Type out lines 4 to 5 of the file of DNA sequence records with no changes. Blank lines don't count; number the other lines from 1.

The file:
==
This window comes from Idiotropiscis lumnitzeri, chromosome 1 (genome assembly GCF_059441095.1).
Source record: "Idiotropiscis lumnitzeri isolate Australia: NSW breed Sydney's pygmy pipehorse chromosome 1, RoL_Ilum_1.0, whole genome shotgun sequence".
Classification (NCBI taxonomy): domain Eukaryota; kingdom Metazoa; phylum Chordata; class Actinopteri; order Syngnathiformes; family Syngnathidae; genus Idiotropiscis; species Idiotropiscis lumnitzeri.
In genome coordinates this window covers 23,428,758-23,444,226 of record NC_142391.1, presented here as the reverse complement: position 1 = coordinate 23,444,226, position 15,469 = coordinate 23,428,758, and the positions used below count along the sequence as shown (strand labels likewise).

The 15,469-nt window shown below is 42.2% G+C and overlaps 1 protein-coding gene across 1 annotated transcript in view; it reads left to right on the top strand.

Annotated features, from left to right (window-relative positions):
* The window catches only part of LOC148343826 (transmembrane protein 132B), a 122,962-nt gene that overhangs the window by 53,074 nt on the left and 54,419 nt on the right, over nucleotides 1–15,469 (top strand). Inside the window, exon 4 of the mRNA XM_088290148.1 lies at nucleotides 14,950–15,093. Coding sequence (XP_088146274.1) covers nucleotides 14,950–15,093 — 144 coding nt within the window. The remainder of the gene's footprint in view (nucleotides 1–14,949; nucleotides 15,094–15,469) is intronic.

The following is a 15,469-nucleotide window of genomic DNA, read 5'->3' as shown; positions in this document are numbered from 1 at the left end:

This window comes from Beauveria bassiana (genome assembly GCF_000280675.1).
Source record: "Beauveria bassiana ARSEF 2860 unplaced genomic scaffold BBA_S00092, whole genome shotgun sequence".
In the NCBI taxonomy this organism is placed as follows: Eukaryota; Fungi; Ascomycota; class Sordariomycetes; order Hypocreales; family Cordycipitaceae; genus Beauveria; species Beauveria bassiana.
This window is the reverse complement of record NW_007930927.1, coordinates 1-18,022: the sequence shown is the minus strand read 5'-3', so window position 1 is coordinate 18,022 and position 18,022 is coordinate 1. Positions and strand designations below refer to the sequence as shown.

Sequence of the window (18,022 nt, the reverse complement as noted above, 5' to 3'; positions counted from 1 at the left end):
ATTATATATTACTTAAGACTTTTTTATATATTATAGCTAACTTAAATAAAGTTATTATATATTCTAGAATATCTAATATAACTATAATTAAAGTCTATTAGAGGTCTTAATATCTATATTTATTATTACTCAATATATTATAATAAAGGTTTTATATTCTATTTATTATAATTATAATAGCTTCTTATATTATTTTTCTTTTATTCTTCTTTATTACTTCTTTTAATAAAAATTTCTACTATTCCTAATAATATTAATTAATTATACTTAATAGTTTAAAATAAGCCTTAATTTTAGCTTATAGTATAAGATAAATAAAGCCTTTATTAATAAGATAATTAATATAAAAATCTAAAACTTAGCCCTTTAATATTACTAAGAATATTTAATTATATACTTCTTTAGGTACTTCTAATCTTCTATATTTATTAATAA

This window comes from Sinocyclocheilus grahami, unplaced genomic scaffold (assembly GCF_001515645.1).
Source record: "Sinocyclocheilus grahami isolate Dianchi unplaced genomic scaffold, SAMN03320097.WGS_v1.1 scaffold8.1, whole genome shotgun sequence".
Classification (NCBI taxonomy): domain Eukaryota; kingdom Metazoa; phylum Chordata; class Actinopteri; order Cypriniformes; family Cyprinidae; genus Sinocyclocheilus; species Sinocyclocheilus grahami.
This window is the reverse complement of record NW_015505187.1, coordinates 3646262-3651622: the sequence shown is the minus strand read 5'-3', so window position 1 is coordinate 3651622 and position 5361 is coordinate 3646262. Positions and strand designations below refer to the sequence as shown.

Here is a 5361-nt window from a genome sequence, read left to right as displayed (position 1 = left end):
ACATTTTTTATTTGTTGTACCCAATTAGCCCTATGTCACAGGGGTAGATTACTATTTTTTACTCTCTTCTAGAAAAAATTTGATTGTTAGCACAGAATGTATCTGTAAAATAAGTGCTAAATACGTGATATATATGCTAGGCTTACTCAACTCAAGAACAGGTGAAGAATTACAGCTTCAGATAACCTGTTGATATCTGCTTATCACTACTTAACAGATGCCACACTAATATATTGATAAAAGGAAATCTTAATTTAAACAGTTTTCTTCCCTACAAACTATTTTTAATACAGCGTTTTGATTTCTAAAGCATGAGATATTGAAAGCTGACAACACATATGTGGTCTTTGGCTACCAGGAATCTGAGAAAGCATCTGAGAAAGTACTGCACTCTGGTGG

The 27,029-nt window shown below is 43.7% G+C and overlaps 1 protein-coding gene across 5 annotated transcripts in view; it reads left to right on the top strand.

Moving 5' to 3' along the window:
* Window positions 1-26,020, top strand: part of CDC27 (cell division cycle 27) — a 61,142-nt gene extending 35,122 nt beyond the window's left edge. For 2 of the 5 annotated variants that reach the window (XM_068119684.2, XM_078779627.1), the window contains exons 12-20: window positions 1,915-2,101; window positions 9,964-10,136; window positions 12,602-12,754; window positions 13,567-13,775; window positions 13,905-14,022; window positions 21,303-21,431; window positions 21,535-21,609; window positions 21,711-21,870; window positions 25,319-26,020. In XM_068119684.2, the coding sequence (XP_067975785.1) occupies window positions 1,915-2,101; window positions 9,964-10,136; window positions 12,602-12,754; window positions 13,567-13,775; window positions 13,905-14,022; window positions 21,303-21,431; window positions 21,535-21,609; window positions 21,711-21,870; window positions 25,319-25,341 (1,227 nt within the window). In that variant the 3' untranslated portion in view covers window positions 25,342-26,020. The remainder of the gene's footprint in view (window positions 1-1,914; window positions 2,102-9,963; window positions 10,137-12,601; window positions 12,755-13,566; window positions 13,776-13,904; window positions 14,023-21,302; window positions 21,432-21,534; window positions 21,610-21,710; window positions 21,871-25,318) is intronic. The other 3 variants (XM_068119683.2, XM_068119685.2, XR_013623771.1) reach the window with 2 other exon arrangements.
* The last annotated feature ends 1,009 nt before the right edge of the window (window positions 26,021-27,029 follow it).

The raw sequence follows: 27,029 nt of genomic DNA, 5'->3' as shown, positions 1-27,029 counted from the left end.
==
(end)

In genome coordinates this window covers 23,428,758-23,444,226 of record NC_142391.1, presented here as the reverse complement: position 1 = coordinate 23,444,226, position 15,469 = coordinate 23,428,758, and the positions used below count along the sequence as shown (strand labels likewise).

The 15,469-nt window shown below is 42.2% G+C and overlaps 1 protein-coding gene across 1 annotated transcript in view; it reads left to right on the top strand.